If my top 75 films of the decade list demonstrated anything it’s that I’m a sucker for cinema that sticks with you.  That’s what made 2019 individually a hard year to pull a top 10 for.  It’s not that there weren’t good films, it’s that as well made as many of them were, they didn’t necessarily feel like all-timers.  Well, except for “Parasite,” of course.

On the other hand, “1917,” “Marriage Story,” “The Irishman,” “Little Women,” “Portrait of a Lady on Fire” and “Knives Out,” just to name a few, are all well-acted and smartly crafted pieces of cinema, but will they demand another viewing just a few years from now? Perhaps, perhaps not. Are they just very good films with far less to say than some believe?  Potentially. It depends on your worldview of cinema and, apologies for the cliche in advance, life. Taking that all into consideration, the ten listed below?  We’re quite confident they’ll be very hard to forget.

Special Note: My top 10 is determined by the year I saw it as opposed to its theatrical release. For example, I caught “Climax” at the 2018 Cannes Film Festival and it made my top 10 last year even though it arrived in cinemas this calendar year.

1. “Parasite”
Bong Joon Ho’s masterpiece haunts you for days. How does Director Bong make it look so easy?

2. “I Lost My Body”
One of the most visually creative and moving animated films I’ve ever seen.

3. “Once Upon A Time In Hollywood”
Quentin Tarantino‘s fairy tale of a Hollywood that no longer exists is maybe his best film of the decade?

4. “The Last Black Man in San Francisco”
A perfect snapshot of an American city with centuries of history losing the battle to gentrification.

5. “The Farewell”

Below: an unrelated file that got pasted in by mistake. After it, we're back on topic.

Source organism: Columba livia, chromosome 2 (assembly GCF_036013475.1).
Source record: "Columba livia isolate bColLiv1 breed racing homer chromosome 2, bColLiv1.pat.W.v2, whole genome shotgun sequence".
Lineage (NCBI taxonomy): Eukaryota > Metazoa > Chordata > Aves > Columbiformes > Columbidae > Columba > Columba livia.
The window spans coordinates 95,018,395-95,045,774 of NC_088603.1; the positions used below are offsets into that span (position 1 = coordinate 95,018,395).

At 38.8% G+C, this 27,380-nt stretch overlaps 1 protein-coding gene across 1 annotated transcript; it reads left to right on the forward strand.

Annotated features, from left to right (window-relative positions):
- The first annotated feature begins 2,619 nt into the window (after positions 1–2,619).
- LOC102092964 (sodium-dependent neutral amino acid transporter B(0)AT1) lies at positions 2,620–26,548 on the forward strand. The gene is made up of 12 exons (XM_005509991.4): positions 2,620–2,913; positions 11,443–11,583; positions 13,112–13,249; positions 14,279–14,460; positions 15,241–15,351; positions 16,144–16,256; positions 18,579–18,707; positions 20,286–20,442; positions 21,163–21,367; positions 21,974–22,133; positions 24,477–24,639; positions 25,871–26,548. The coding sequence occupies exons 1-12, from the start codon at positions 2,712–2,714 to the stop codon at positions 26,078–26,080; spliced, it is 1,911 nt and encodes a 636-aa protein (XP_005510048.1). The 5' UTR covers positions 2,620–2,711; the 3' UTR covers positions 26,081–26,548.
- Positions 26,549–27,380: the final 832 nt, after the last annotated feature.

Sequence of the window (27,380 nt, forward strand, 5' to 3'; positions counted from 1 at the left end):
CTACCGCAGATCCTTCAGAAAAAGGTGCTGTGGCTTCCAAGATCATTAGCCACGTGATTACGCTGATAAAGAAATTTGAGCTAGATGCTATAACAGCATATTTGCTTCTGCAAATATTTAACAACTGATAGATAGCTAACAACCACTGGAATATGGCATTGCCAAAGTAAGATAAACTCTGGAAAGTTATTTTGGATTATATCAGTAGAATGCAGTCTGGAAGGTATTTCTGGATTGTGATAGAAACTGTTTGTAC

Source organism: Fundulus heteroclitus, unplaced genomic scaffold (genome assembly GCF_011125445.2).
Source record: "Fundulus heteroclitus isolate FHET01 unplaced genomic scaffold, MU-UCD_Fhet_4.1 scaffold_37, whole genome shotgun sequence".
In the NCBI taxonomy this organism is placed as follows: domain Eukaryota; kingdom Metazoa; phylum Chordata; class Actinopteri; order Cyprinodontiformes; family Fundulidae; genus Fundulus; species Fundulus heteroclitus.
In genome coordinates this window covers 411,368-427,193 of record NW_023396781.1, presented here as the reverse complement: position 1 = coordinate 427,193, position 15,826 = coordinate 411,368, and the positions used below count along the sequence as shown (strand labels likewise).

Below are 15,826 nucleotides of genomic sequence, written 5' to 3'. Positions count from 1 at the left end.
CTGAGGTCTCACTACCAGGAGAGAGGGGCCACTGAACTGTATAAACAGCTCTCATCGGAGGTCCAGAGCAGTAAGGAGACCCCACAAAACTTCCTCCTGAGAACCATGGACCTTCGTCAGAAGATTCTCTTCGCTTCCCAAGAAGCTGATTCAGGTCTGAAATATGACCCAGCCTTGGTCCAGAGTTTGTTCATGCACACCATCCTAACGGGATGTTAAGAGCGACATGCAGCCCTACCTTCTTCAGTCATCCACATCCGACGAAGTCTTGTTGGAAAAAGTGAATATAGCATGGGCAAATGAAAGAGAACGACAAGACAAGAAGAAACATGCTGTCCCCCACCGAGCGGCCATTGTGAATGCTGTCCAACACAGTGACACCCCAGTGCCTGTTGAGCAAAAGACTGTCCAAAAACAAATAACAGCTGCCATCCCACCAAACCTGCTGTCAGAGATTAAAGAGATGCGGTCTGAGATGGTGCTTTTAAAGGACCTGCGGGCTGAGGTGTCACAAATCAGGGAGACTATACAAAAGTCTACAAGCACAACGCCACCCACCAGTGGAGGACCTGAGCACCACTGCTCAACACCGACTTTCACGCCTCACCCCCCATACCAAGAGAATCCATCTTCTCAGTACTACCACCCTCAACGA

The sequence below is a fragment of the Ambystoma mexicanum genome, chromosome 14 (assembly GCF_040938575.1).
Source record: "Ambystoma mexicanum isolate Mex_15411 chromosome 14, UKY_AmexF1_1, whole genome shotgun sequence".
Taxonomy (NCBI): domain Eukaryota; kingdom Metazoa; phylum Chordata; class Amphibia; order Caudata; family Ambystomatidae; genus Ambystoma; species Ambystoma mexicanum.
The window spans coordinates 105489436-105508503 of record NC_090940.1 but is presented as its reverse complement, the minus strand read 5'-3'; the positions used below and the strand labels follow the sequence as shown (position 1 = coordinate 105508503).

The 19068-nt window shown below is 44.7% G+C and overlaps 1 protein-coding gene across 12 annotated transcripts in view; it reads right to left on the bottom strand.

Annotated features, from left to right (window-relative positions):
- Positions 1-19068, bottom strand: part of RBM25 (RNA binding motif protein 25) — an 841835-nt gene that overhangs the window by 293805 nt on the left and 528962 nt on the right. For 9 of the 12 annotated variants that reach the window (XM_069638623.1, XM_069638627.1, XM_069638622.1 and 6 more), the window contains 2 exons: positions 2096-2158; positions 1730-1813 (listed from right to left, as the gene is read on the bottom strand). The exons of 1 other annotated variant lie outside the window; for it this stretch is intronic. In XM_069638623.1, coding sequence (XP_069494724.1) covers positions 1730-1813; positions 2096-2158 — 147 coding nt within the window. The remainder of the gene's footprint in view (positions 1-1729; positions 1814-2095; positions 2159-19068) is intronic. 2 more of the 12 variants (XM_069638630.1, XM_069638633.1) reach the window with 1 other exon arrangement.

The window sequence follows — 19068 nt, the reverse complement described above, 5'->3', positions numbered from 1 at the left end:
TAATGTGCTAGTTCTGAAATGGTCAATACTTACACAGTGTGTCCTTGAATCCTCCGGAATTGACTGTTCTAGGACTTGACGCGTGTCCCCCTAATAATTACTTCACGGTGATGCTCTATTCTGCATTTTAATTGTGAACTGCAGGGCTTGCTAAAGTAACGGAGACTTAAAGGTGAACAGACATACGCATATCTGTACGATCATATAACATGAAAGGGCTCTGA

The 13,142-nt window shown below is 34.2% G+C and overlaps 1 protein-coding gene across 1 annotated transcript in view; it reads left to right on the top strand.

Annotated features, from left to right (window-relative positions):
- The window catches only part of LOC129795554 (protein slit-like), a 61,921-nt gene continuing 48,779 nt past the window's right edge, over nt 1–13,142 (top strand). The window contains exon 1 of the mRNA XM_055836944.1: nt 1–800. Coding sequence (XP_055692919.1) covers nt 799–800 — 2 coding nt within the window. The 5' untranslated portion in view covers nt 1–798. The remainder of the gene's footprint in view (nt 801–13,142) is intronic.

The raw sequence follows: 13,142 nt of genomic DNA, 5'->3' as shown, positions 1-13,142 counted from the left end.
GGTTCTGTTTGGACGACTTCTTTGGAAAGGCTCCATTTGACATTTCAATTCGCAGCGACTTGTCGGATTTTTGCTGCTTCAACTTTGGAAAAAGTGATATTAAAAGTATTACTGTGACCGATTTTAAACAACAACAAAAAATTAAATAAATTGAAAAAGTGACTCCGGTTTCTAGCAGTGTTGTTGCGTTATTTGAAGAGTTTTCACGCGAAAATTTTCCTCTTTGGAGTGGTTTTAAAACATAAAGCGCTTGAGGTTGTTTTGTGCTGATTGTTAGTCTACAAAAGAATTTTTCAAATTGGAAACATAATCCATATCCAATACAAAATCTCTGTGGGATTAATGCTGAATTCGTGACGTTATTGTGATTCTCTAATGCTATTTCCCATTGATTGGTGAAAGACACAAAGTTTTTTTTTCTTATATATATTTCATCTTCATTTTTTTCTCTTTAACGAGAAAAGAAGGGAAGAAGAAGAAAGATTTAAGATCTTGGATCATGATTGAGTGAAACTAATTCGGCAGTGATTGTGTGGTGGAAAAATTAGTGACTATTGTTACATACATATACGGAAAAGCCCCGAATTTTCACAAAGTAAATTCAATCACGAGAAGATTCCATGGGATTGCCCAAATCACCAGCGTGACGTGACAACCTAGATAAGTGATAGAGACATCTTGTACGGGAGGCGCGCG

Lulu Wang‘s impressive tearjerker that wonderfully encapsulates the choices and sacrifices made to keep a family together.

6. “Invisible Life” (“The Invisible Life of Eurídice Gusmão”)
Karim Aïnouz‘s epic melodrama features two of the best and, shockingly, unheralded performances of the year from Carol Duarte and Julia Stockler.

7. “Us”
Jordan Peele’s impressionistic political horror story plays by its own rules. Somehow that makes it often feel  “too” real. Imagine that.

8. “Booksmart”
A teen buddy comedy for the ages where the ladies are, thankfully, center stage. Oh, and a mighty impressive calling card for Olivia Wilde.

9. “Ad Astra”
This might make James Gray fans angry, but it’s actually our favorite James Gray film.  Not sure even he saw that coming.

10. “Monos”
I wasn’t a fan the first time I screened it at Sundance, but couldn’t get it out of my head either. Saw it again months later and it struck me like a creative cannonball. It’s pulse-pounding, patience pushing cinema.  More, please?

Almost there: “First Cow,” “The Lighthouse,” “Honey Boy,” “Hustlers,” “The Souvenir,” “Jojo Rabbit,” “Uncut Gems,” “1917,” “Ford v. Ferrari,” “The Two Popes,” “Rocketman,” “The Beach Bum”

Best episodic content: “The Crown” season 3, “Watchmen,” “The Boys,” “When They See Us,” “Sex Education,” “Russian Doll,” “Fleabag” Season 2, “The Mandalorian,” “Legion,” “The Dark Crystal: Age of Resistance,” “Shrill,” “Ramy,” “The Other Two”

Best reality, comedy or special event: “RuPaul’s Drag Race UK,” “Live in Front of a Studio Audience,” “Homecoming: A Film by Beyonce,” 2019 Grammy Awards, “A Black Lady Sketch Show,” “Nailed It,” “Encore”